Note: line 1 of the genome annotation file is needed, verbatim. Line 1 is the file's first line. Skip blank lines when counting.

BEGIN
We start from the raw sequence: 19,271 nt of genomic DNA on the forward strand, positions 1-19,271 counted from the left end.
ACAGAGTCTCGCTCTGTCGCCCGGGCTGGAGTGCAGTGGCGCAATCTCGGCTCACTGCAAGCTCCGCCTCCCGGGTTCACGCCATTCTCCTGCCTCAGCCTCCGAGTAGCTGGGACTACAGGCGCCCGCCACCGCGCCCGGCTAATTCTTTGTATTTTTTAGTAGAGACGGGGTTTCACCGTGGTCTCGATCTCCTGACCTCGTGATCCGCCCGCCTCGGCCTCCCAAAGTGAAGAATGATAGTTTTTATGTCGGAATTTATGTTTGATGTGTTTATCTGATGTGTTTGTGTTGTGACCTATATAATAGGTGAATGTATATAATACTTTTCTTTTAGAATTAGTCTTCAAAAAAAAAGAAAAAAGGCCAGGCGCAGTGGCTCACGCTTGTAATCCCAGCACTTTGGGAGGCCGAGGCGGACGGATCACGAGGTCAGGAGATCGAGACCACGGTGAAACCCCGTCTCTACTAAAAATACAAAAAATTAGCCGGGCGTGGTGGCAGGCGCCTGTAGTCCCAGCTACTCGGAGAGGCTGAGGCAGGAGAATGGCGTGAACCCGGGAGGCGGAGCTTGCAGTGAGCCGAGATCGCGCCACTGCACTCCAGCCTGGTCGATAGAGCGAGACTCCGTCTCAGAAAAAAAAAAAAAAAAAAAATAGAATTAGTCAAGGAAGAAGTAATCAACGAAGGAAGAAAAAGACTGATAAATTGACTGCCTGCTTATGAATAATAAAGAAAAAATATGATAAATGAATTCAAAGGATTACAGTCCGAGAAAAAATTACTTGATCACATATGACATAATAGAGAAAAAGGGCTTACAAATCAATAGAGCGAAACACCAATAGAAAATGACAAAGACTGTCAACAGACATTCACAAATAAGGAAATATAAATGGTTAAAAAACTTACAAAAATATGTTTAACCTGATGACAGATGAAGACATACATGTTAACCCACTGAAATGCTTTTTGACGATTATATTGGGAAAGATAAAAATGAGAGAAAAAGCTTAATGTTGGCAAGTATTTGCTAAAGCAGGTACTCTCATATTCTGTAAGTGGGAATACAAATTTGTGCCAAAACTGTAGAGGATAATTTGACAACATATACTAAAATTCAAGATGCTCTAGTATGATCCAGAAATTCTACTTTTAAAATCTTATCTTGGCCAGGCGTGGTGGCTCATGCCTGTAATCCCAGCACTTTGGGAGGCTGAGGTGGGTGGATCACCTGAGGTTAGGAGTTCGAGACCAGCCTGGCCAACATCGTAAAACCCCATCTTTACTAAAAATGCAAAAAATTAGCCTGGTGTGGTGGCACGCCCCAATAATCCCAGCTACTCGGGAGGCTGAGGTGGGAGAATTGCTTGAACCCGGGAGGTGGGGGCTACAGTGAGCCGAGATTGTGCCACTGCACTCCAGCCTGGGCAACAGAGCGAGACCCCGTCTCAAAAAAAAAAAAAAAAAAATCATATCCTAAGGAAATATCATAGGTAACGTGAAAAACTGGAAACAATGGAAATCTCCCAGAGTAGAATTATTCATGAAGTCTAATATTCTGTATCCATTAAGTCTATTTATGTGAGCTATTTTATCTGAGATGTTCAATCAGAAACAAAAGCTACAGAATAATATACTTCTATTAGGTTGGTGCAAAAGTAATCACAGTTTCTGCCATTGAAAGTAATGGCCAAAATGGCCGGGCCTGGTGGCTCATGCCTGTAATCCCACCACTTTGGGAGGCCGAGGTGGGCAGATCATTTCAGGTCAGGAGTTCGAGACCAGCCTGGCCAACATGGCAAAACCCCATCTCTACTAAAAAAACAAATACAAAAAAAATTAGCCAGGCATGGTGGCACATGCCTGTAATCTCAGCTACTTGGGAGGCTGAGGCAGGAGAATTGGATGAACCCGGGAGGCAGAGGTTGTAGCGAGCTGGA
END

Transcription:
We start from the raw sequence: 19,271 nt of genomic DNA on the forward strand, positions 1-19,271 counted from the left end.